Shooting the Key Element(s)

The most important element of this image is the ethereal presence floating in front of the bookshelves, in search of answers in the many volumes stored there.  The next image gives away some of the magic, as you see the model, Steph, standing on a ladder rather than being suspended through unseen forces of levitation.

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Ethereal Presence

Keen observers will also note that that is my thumb holding her dress in a more floating position.  Even keener observers might see that her head position doesn’t match that of the image at the beginning of this post; you are correct, as I used her upper body from one of the other images.

Next week, we’ll go over the details and the process of editing in your favorite image manipulation program, which is not quite as difficult, as you might think.  I’ll leave you with some of the other shots that went into creating the resultant image, as a bit of a behind the scenes view.

I hope you enjoyed this brief introduction.

Author: jansenphoto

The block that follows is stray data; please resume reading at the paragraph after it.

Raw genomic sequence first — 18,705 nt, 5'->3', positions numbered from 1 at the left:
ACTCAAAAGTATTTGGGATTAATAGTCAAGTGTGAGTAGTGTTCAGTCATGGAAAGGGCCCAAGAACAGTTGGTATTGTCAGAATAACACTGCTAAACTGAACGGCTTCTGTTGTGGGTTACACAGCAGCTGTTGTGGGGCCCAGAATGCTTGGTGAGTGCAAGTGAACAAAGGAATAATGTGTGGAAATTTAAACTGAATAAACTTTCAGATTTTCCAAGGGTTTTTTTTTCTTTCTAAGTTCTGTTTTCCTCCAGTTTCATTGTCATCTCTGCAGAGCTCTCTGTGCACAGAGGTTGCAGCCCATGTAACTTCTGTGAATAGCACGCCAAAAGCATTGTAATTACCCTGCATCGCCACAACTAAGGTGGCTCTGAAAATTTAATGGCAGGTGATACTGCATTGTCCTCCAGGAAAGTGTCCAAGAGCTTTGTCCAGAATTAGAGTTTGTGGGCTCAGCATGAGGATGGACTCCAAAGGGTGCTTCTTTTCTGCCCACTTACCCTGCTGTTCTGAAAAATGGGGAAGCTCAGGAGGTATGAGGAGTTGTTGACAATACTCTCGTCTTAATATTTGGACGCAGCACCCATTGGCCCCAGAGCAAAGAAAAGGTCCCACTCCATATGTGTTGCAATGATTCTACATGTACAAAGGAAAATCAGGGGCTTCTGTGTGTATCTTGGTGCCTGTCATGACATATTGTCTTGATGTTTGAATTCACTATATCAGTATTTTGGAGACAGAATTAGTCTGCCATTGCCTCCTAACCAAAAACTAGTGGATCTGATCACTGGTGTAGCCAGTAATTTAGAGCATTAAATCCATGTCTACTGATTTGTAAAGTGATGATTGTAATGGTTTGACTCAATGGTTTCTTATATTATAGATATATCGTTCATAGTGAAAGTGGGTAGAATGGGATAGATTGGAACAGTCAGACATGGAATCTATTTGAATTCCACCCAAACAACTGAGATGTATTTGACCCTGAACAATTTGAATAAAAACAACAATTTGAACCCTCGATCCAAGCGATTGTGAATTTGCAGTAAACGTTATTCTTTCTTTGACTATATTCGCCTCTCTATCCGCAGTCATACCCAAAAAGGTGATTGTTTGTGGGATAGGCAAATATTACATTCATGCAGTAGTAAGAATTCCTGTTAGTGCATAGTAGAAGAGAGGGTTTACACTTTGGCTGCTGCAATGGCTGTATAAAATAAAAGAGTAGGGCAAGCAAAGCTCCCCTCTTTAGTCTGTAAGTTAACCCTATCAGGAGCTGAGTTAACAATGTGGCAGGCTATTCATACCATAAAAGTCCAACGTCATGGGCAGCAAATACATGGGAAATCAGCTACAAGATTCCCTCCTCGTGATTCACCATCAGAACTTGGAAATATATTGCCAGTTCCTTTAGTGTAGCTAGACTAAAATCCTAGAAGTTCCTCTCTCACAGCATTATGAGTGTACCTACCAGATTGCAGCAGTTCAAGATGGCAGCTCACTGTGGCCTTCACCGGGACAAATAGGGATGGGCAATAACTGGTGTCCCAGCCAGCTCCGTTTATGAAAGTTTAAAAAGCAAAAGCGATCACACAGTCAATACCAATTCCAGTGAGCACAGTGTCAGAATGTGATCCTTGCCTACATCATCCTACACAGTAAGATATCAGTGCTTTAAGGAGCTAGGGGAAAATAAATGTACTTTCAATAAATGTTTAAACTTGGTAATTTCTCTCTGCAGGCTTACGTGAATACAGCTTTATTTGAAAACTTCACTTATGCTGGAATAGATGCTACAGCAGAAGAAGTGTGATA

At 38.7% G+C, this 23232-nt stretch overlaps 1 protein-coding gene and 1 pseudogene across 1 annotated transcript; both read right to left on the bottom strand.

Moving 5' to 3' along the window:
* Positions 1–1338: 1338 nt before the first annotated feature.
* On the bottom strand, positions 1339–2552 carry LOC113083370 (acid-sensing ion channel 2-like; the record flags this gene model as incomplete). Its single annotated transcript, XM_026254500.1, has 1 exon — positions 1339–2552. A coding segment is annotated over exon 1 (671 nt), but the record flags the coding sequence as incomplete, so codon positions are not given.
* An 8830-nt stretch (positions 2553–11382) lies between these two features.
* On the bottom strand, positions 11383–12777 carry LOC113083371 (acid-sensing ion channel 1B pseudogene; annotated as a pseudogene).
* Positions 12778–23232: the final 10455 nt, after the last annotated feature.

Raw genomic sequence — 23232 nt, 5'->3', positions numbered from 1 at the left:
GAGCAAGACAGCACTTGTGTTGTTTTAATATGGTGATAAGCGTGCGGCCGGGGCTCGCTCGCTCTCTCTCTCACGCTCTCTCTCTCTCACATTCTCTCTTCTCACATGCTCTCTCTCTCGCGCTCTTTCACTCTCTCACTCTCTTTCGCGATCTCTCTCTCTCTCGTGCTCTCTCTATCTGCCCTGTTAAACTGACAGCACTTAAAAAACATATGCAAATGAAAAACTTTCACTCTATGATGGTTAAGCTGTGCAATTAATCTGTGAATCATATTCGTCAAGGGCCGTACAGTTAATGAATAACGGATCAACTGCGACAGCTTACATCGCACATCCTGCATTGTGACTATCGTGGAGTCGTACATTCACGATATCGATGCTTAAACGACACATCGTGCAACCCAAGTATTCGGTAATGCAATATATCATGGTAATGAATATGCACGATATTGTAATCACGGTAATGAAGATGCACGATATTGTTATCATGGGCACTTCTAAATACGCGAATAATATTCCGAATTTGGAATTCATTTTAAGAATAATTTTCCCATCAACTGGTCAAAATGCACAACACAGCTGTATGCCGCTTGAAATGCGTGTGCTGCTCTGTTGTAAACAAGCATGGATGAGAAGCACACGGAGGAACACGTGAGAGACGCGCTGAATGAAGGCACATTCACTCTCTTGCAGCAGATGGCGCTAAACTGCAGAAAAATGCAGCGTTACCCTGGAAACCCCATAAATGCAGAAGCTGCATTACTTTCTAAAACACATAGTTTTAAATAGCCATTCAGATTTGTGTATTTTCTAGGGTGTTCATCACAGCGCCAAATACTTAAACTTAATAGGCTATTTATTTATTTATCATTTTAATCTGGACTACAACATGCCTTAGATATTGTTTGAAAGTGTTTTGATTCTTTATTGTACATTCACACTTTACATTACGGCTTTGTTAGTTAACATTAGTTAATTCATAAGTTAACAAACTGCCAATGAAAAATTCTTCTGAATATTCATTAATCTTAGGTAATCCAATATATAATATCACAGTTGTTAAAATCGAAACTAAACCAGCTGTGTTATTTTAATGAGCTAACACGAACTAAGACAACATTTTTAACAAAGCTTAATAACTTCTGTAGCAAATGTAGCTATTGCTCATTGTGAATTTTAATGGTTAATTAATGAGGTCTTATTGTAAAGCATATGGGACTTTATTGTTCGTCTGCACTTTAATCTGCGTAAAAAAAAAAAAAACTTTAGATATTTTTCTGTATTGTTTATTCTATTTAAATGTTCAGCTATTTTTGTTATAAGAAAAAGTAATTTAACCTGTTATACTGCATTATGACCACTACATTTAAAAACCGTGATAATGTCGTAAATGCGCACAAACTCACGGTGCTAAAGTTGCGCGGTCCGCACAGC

A Fresh Perspective Photography is more than just a vehicle for capturing the world around me; it provides me with a palette and a set of brushes, with which I paint not only what I see, but also look to express the emotions that are evoked by the scene in front of me in that moment. Growing up in the Netherlands exposed me to a wide cross-section of visual arts that laid the foundation of my photographic view of all that surrounds me. Early influences were the Dutch Masters of the 17th century, to whom I was introduced by my grandfather during museum explorations; favorites among them are the scenes of quotidian life depicted by Jan Steen and Frans Hals and the vivid landscapes of Jacob van Ruisdael. My classical high school education was supplemented by the Boijmans Van Beuningen museum, where I spent many a lunch hour exploring its great collection. Here I was introduced to surrealism with a particular love for the approach taken by Salvador Dali; Dali also rekindled my appreciation for the work of Hieronymus Bosch, who often showed the folly of us mortals. Universal Connections My approach to any photographic subject is to look for understanding first; in this I look to establish either a connection between the viewer and the subject or capture the connection of the subject with its surroundings. The captured image then aims to portray this connection from a perspective that is part of my personal interpretation. This interpretation is often a form of externalized introspection, which may alternately display the connection of isolated beings and items with their environment or highlight the whimsy of the profound world, in which we find ourselves. The universe is full of connections, many of which are waiting to be discovered; part of my journey as a photographer is to document these connections. Any assignment, be it an event, a product shoot or a portrait session is always approached through communication with the client; this is where the first connection is established. Ideas are exchanged and a collaborative plan of action forms, ultimately resulting in a set of images that aim to exceed the expectations of each client. And, lest we forget, it is important to have fun while practicing the serious business of photography!